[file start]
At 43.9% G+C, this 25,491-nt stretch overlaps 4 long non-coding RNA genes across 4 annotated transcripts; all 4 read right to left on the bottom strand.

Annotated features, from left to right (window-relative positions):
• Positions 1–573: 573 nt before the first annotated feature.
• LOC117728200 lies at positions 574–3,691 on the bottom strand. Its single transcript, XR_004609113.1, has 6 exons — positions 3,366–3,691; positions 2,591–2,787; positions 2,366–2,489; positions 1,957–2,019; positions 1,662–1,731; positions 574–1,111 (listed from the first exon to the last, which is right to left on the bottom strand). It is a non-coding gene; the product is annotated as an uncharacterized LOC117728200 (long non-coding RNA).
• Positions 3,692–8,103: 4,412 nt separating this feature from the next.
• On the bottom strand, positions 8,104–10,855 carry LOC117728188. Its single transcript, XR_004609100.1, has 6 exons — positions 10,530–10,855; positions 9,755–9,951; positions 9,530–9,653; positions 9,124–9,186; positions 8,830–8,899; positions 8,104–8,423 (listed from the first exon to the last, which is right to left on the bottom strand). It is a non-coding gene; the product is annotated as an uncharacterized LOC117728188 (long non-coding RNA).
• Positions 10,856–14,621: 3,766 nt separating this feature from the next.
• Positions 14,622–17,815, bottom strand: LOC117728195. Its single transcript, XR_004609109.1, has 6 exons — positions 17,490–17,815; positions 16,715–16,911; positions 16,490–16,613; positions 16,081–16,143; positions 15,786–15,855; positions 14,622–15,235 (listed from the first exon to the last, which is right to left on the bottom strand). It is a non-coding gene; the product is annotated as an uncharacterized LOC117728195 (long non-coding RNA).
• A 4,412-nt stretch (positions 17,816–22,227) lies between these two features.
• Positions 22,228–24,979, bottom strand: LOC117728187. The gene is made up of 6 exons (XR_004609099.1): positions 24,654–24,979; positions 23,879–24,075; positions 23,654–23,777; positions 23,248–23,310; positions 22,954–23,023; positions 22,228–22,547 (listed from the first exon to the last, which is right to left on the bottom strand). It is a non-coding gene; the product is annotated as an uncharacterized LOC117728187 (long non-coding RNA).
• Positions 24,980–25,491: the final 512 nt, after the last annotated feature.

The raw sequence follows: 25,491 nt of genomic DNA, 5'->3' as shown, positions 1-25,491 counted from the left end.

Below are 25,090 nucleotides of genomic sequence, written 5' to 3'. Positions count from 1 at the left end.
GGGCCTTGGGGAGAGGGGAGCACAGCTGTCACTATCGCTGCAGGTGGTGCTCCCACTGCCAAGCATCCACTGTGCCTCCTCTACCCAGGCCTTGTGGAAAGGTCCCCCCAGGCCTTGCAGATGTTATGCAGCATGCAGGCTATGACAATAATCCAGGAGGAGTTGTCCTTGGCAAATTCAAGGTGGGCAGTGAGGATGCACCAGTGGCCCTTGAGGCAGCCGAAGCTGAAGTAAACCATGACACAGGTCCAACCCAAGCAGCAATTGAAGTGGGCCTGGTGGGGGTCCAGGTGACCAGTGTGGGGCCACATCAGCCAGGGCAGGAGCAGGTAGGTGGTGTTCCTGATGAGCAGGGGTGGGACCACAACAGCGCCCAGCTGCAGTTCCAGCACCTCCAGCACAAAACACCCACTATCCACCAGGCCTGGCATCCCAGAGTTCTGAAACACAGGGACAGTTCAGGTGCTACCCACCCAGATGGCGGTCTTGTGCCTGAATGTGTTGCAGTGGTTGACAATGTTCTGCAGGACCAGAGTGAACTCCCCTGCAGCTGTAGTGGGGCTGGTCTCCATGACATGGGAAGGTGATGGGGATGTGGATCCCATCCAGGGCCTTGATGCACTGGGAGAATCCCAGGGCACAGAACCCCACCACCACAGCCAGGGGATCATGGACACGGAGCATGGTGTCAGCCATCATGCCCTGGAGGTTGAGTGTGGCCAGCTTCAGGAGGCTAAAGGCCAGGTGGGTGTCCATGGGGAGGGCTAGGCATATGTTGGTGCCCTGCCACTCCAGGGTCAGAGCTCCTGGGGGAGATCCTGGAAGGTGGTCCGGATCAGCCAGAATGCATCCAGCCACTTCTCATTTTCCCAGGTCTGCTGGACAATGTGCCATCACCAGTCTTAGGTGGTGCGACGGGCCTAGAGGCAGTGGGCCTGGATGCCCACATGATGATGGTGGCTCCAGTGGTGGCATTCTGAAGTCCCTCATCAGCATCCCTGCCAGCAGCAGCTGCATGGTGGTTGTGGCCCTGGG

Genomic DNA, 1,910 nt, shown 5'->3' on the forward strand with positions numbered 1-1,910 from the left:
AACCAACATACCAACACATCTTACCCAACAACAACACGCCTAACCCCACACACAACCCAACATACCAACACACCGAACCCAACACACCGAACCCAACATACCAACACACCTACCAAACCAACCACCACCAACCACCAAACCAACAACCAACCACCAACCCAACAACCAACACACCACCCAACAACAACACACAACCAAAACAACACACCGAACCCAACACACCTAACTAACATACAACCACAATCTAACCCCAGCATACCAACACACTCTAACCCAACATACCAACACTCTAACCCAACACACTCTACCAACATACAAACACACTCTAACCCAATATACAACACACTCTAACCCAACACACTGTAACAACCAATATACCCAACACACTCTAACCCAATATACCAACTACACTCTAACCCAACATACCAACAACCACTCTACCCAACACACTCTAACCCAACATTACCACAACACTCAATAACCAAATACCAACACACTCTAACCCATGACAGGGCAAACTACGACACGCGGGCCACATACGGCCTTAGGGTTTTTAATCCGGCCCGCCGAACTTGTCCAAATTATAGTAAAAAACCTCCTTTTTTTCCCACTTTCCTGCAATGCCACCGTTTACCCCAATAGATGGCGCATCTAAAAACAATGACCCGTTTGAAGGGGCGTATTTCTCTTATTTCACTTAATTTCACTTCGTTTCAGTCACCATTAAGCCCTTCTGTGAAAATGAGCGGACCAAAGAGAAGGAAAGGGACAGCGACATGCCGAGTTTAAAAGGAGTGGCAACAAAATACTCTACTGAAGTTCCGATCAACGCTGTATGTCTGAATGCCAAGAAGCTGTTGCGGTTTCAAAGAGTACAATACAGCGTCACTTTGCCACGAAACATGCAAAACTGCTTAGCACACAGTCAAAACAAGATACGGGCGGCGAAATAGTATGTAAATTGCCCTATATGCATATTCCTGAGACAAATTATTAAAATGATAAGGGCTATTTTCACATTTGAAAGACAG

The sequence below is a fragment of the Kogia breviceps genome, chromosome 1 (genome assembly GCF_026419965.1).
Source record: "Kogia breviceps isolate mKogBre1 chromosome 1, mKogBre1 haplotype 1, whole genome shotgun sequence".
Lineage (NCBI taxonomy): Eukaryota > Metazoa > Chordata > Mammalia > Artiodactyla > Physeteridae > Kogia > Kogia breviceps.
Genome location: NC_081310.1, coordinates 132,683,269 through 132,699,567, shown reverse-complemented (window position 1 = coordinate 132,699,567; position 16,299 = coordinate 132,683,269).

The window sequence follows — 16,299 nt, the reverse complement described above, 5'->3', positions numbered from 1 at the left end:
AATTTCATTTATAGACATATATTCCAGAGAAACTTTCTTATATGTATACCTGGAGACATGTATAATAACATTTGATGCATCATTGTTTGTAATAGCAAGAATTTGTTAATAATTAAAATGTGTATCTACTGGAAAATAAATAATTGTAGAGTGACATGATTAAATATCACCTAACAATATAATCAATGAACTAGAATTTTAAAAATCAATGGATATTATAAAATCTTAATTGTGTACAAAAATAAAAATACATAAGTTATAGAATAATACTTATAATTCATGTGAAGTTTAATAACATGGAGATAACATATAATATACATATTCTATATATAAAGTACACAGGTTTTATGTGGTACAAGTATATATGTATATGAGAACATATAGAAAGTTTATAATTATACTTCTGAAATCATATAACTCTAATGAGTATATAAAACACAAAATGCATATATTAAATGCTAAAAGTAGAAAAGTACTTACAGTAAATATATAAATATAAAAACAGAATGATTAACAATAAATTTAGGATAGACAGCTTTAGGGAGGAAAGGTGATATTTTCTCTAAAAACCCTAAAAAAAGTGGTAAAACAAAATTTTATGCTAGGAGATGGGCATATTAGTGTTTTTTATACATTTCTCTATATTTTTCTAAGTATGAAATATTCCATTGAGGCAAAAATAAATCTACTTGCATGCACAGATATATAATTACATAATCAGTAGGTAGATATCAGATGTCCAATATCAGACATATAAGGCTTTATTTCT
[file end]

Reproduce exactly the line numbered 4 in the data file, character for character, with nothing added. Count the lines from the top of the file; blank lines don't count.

• LOC117728200 lies at positions 574–3,691 on the bottom strand. Its single transcript, XR_004609113.1, has 6 exons — positions 3,366–3,691; positions 2,591–2,787; positions 2,366–2,489; positions 1,957–2,019; positions 1,662–1,731; positions 574–1,111 (listed from the first exon to the last, which is right to left on the bottom strand). It is a non-coding gene; the product is annotated as an uncharacterized LOC117728200 (long non-coding RNA).